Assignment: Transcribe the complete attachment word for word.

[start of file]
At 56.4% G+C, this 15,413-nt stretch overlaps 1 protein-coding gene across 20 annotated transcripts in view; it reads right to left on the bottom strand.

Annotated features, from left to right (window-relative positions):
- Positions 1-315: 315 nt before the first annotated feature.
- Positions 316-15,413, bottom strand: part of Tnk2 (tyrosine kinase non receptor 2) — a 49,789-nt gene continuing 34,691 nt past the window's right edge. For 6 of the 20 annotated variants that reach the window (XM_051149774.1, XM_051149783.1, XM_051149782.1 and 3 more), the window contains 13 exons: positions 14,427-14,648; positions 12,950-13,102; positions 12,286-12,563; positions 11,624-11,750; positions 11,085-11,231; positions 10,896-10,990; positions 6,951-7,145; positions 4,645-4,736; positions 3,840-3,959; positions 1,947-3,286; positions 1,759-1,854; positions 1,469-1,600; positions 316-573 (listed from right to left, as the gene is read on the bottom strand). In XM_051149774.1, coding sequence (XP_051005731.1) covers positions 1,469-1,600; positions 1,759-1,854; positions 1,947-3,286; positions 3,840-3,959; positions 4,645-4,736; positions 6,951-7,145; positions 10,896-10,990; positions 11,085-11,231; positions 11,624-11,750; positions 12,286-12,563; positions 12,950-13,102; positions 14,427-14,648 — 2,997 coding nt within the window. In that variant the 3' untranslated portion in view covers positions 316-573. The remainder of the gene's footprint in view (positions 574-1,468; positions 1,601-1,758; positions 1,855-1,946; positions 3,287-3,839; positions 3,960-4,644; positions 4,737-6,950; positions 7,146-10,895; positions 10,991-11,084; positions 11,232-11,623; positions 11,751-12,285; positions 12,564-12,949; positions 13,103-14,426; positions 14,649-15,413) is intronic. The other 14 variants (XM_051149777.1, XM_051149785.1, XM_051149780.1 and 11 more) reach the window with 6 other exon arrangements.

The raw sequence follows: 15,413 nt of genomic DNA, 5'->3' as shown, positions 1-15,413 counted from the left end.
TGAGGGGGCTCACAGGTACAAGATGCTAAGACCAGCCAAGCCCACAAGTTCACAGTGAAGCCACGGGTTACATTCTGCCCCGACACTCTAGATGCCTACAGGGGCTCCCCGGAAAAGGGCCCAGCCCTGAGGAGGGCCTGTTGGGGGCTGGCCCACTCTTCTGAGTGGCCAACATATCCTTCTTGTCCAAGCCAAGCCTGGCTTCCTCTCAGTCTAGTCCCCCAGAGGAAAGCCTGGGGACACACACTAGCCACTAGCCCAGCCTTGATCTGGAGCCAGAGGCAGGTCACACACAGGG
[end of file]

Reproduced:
At 56.4% G+C, this 15,413-nt stretch overlaps 1 protein-coding gene across 20 annotated transcripts in view; it reads right to left on the bottom strand.

Annotated features, from left to right (window-relative positions):
- Positions 1-315: 315 nt before the first annotated feature.
- Positions 316-15,413, bottom strand: part of Tnk2 (tyrosine kinase non receptor 2) — a 49,789-nt gene continuing 34,691 nt past the window's right edge. For 6 of the 20 annotated variants that reach the window (XM_051149774.1, XM_051149783.1, XM_051149782.1 and 3 more), the window contains 13 exons: positions 14,427-14,648; positions 12,950-13,102; positions 12,286-12,563; positions 11,624-11,750; positions 11,085-11,231; positions 10,896-10,990; positions 6,951-7,145; positions 4,645-4,736; positions 3,840-3,959; positions 1,947-3,286; positions 1,759-1,854; positions 1,469-1,600; positions 316-573 (listed from right to left, as the gene is read on the bottom strand). In XM_051149774.1, coding sequence (XP_051005731.1) covers positions 1,469-1,600; positions 1,759-1,854; positions 1,947-3,286; positions 3,840-3,959; positions 4,645-4,736; positions 6,951-7,145; positions 10,896-10,990; positions 11,085-11,231; positions 11,624-11,750; positions 12,286-12,563; positions 12,950-13,102; positions 14,427-14,648 — 2,997 coding nt within the window. In that variant the 3' untranslated portion in view covers positions 316-573. The remainder of the gene's footprint in view (positions 574-1,468; positions 1,601-1,758; positions 1,855-1,946; positions 3,287-3,839; positions 3,960-4,644; positions 4,737-6,950; positions 7,146-10,895; positions 10,991-11,084; positions 11,232-11,623; positions 11,751-12,285; positions 12,564-12,949; positions 13,103-14,426; positions 14,649-15,413) is intronic. The other 14 variants (XM_051149777.1, XM_051149785.1, XM_051149780.1 and 11 more) reach the window with 6 other exon arrangements.

The raw sequence follows: 15,413 nt of genomic DNA, 5'->3' as shown, positions 1-15,413 counted from the left end.
TGAGGGGGCTCACAGGTACAAGATGCTAAGACCAGCCAAGCCCACAAGTTCACAGTGAAGCCACGGGTTACATTCTGCCCCGACACTCTAGATGCCTACAGGGGCTCCCCGGAAAAGGGCCCAGCCCTGAGGAGGGCCTGTTGGGGGCTGGCCCACTCTTCTGAGTGGCCAACATATCCTTCTTGTCCAAGCCAAGCCTGGCTTCCTCTCAGTCTAGTCCCCCAGAGGAAAGCCTGGGGACACACACTAGCCACTAGCCCAGCCTTGATCTGGAGCCAGAGGCAGGTCACACACAGGG